Given a right triangle with sides $ABC$ make two more right triangles using sides $A$ and $C$ (long side) and a new long side $x$ (same for both new triangles). By Pythagoras the implied third sides will have lengths $a$ and $c$ such that $a^2+A^2 = x^2 = c^2+C^2$.
Now using some algebra I can show that if we can form a triangle with sides $aBc$ it must be right, too, viz.: $B^2+c^2 = B^2 + x^2 - C^2 = x^2 - A^2 = a^2$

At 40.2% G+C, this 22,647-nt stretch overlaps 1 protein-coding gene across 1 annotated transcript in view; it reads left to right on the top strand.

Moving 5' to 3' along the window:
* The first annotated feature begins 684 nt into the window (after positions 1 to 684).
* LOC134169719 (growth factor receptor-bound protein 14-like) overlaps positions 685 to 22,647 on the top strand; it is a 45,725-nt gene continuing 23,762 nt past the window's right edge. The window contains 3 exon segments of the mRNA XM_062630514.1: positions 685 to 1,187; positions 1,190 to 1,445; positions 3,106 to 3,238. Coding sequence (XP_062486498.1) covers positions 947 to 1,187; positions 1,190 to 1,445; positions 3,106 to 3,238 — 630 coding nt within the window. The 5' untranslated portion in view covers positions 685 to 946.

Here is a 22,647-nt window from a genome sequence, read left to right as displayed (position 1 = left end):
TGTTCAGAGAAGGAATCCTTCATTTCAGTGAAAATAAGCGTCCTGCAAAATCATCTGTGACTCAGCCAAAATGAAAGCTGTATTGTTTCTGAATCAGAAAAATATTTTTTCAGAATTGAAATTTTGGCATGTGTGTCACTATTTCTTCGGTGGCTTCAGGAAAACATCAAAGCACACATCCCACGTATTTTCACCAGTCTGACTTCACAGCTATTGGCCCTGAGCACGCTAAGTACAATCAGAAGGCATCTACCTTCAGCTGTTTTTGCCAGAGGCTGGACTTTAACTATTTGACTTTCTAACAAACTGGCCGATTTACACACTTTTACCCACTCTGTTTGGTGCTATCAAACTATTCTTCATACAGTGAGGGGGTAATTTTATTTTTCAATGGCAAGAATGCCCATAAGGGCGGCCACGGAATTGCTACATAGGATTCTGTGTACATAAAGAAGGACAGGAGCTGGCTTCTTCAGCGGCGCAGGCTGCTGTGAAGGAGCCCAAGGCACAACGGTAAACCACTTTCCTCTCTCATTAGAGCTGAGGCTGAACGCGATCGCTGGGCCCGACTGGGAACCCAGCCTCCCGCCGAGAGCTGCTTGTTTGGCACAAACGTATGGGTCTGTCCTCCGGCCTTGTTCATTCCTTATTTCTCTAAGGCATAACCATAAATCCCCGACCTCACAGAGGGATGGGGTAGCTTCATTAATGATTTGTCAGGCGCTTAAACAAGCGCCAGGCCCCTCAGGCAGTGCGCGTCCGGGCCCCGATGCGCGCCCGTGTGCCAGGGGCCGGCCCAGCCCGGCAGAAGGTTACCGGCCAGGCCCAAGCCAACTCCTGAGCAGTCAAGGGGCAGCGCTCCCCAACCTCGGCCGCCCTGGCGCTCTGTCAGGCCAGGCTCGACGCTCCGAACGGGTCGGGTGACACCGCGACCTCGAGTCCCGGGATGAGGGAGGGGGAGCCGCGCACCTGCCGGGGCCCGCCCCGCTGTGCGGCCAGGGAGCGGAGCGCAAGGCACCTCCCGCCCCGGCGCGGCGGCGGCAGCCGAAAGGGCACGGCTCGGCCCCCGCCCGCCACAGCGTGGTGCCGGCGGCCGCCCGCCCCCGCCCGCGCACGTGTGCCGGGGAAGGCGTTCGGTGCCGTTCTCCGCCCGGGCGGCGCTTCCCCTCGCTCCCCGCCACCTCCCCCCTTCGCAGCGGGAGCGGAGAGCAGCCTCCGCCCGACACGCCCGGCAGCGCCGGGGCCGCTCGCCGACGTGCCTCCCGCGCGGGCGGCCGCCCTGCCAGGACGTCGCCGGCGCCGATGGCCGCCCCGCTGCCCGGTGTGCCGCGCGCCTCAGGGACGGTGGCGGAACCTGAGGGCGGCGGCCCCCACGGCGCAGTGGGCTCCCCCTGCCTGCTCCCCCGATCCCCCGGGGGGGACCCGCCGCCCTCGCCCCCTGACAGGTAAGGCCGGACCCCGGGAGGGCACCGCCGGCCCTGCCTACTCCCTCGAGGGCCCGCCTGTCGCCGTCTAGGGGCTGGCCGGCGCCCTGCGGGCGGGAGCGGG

But that feels just wrong like instrument flying on a bright day.
- either rearrange the figure in such a way as to make it ($aBc$ is right) obvious
- or make a direct geometric argument
- or a combination of both?
Note on the figure. By unfortunate coincidence (pun intended) the purple circle appears to pass through $\angle AB$. That is not necessarily the case. The circle is the one of radius $c$ around $\angle BC$